Honey Weizen

These early stages of my brewing history are incredibly exciting from my initial immersion in the culture to buying equipment that would look at home in a chemistry department and very much nurturing the beginning of an aspect of my identity. I was so entranced in having a new, culinary-esque avenue to express creativity that ultimately both educated me and introduced me to all that beer can be. At this point, my first brew was bottled, carbonated, and being inhaled by me as fast as I could. Everything about this early point in my brewing career was exciting. Except the first couple recipes. And with that, welcome to the Honey Weizen.


8oz Carapils


1oz Styrian Golding (?%AA) @ 60min
1oz Styrian Golding (?%AA) @3min


6lbs Wheat LME


Munich/Lallemand Wheat dry yeast (w/o rehyration)


2lbs Clover Honey @ 20min

*I added an extra 1/3 tsp of bottling sugar when bottling. (I think on top of 5oz, cant remember)

SG: 1.060 (YES! Actually remembered to take SG & with reading the right numbers!!!)
1wk: 1.010
FG(2wk): 1.010

I don’t mean to say this was a bad beer by any means. I say the recipes in the beginning of my brewing were dull in the sense that my first recipe was a partial clone, the second and third kits, and the fourth a local brewery’s recipe. I understand that likely many people in that same situation are merely beginning to understand the brewing process and not immediately crafting their own original recipes, however I felt like the most ignorant of consumer simply pouring premeasured ingredients that were shipped to my house into a pot and boiling them. I was so strongly attracted to the freedom of being creative that I felt I was caging myself by using these kit recipes. In the future, I know now because I’m from there, I will at least be assembling the ingredients even when using not my own recipes. That’s how you can tell it’s craft.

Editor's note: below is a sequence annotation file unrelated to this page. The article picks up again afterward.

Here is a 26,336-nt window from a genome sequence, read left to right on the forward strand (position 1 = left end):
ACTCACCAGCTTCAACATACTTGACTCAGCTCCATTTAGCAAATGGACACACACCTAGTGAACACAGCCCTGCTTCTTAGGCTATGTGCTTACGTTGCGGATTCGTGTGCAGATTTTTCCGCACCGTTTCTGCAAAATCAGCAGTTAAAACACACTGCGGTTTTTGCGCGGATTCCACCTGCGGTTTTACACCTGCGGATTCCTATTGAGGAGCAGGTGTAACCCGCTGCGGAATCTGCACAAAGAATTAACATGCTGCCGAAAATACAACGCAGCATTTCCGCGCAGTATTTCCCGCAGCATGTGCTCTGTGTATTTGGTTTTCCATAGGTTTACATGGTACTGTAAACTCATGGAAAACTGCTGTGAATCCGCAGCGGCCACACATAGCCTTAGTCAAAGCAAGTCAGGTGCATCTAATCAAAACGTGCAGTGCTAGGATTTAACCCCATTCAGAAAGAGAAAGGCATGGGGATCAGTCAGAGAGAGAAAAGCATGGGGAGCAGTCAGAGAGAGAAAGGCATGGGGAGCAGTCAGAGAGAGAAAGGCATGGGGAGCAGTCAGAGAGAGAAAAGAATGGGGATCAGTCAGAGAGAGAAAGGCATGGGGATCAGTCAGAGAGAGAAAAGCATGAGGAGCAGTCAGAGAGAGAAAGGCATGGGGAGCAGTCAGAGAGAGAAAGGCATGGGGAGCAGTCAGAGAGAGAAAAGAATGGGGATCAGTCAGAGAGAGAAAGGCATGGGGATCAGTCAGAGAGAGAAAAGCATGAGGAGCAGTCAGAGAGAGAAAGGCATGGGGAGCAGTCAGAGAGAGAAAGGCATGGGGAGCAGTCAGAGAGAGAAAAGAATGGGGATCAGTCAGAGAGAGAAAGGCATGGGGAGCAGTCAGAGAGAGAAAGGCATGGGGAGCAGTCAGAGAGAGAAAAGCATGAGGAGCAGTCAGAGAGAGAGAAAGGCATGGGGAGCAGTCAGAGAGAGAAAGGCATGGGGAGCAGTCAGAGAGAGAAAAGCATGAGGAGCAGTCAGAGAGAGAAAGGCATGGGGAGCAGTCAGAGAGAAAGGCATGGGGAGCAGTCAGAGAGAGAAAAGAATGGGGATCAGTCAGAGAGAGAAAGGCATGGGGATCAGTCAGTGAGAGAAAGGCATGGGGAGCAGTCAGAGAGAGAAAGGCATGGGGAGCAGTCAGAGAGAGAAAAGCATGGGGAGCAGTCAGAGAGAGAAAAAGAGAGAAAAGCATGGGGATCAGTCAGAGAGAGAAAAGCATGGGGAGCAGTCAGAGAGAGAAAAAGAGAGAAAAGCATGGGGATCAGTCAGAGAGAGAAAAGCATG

Now for the Honey Weizen. I brewed this beer on 3/31/2012. One of Midwest’s offerings and it was a good beer. I didn’t feel it was overly weizen-y or honey-y, but really enjoyed the little fruity, citrusy taste. If I would brew this again, I would rack the beer onto the honey in secondary to try and get more of the honey flavor into it rather than just a beer that was brewed with some honey (I always think of nearly that mead taste of recipes with honey boiled in). I felt this beer took about a month to be ready in bottles and then was a great beer to enjoy once the weather started turning warmer. This recipe has some potential and could easily be tailored to greatness.

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